A Reading from Naomi Replansky

Bronx-born poet Naomi Replansky, now 91 years old, reads her poems in this exclusive Lilith podcast.

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She has published the collections Ring Song (Scribners, 1952; a National Book Award finalist), Twenty-One Poems, Old and New (Gingko Press, 1988), and The Dangerous World: New and Selected Poems, 1934-1994 (Another Chicago Press, 1994), with more work being brought out by David Godine in the coming year. Grace Paley described Replansky’s poems as “a music for which readers of poetry have been lonesome for years.”

Replansky puts her oral poetry influences in chronological order: “Mother Goose to begin with. I once wrote, ‘Mother Goose/ Was my metrical muse.’ When I was 10 or 11, it was Kipling’s ballads (‘For they’re hanging Danny Deever in the morning’). At 13 or 14, it was the profound experience of hearing Marian Anderson singing spirituals on the radio, in particular, ‘Sometimes I Feel Like a Motherless Child’. From age 15-17, it was reading the English and Scottish ballads. All this was of course in addition to other poetic influences, with different kinds of verbal music.”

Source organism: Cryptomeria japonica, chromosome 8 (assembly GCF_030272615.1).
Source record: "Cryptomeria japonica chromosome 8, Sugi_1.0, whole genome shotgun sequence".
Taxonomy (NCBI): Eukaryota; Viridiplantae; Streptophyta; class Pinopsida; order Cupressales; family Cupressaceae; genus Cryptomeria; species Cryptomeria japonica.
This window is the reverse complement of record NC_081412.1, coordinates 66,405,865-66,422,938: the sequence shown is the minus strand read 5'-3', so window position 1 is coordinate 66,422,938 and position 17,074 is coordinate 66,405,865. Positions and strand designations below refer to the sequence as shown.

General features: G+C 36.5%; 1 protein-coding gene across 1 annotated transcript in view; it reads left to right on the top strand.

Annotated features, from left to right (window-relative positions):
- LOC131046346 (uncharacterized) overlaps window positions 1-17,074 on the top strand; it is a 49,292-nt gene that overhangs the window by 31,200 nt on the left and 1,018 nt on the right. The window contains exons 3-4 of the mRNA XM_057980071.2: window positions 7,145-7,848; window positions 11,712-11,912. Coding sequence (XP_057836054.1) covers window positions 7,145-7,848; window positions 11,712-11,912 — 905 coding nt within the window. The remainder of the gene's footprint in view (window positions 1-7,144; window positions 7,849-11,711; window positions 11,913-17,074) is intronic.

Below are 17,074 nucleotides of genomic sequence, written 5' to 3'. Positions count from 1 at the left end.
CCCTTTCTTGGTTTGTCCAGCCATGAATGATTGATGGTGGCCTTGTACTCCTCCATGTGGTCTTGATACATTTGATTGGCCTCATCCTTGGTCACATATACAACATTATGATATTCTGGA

Replansky’s deep, rich voice faithfully conveys the colors and nuances of her poems, whether those poems are her most intensely sorrowful or
mischievous and ironic. The seven poems read here showcase her impressive range, and the tones she strikes—verbal, emotional, and intellectual—are remarkably full and varied, particularly in such a short reading.

–Patricia Grossman

Patricia Grossman’s new novel, Radiant Daughter, is forthcoming from Northwestern University Press.

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